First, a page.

Get a better deal with Moneywise Compare & Buy
At Moneywise, we aim to bring you the best impartial news and advice about personal finance, from savings accounts and mortgages, to insurance products and pensions, and all our editorial is completely independent and free of bias.
However, we also want to provide you with a range of tools and services that not only improve your access to great financial products but also potentially save you money.
Our range of interactive Compare and Buy tools enable you to search for the most competitive products that are tailored to meet your requirements. We recently relaunched our savings finder to include fixed-rate bonds as well as instant access deals.
And our cash ISA, credit card and personal loans tools have been given a polish as well to make it easier and quicker for you to find the best deals available, with all their relevant information accessible in a clear and easy-to-understand way.
So, if you think you might be paying too much for your loan, credit card – or want to boost your returns by finding a better paying savings account or cash ISA – then check out Moneywise’s new and improved Compare and Buy service.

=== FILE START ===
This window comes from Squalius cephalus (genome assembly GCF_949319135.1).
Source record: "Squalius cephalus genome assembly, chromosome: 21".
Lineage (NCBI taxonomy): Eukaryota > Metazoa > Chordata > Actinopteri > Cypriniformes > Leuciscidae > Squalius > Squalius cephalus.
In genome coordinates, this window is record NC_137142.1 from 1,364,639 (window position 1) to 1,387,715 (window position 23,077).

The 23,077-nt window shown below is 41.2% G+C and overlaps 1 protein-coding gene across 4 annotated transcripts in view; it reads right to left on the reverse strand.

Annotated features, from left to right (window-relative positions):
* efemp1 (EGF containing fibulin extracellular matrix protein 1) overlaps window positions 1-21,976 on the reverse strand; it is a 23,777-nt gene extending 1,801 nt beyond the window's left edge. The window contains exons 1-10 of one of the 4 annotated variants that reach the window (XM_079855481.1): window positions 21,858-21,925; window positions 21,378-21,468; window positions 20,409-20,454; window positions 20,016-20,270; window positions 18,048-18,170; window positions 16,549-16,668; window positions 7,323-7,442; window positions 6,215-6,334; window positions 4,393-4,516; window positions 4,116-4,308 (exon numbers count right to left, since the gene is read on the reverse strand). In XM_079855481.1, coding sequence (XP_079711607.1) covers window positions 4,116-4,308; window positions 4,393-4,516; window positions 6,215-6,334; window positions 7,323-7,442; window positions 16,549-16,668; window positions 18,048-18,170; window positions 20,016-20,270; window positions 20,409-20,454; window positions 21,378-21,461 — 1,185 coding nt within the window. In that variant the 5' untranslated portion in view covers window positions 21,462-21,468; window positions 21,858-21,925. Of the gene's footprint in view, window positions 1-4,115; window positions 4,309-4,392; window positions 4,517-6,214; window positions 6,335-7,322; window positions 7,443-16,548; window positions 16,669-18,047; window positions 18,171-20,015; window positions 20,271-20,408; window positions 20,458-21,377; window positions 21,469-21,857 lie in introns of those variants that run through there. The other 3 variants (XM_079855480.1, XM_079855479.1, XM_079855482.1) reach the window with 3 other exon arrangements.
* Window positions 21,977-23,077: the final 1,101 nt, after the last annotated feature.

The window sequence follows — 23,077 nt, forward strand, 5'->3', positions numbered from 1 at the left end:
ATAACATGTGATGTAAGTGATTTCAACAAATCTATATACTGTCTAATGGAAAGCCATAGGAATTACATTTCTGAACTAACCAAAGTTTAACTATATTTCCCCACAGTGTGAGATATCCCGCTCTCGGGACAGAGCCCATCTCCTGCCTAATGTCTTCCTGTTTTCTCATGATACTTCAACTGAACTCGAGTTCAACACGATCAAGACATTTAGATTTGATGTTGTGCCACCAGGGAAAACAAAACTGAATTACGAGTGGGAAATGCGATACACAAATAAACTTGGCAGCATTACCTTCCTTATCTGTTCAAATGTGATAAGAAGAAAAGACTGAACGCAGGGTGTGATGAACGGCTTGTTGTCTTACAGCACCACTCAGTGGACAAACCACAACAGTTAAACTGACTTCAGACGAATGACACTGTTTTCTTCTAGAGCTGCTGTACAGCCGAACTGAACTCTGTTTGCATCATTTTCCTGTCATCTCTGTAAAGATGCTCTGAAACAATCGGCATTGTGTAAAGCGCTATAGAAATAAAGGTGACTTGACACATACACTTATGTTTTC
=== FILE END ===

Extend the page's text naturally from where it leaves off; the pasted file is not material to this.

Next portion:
Invidivual Savings Accounts were introduced on 6 April 1999 to replace personal equity plans (PEPs) and tax-exempt special savings accounts (TESSAs) with one plan that covered both stockmarket and savings products, the returns from which are tax-exempt. The ISA is not in itself an investment product. Rather, it’s a tax-free “wrapper” in which you place investments and savings up to a specified annual allowance where the returns (capital growth, dividends, interest) are tax-exempt (you don’t have to declare ISAs and their contents on your tax return). However, any dividends are taxed within the investment, and that can’t be reclaimed.
Used by the holder to buy goods and services, credit cards also have a monthly or annual spending limit, which may be raised or lowered depending on the creditworthiness of the cardholder. But unlike charge cards, borrowers aren’t forced to pay the balance off in full every month and, as long as they make a stated minimum payment, can carry a balance from one month to the next, generating compound interest. As the issuing company is effectively giving you a short-term loan, most credit cards have variable and relatively high interest rates. Allowing the interest to compound for too long may result in dire financial straits.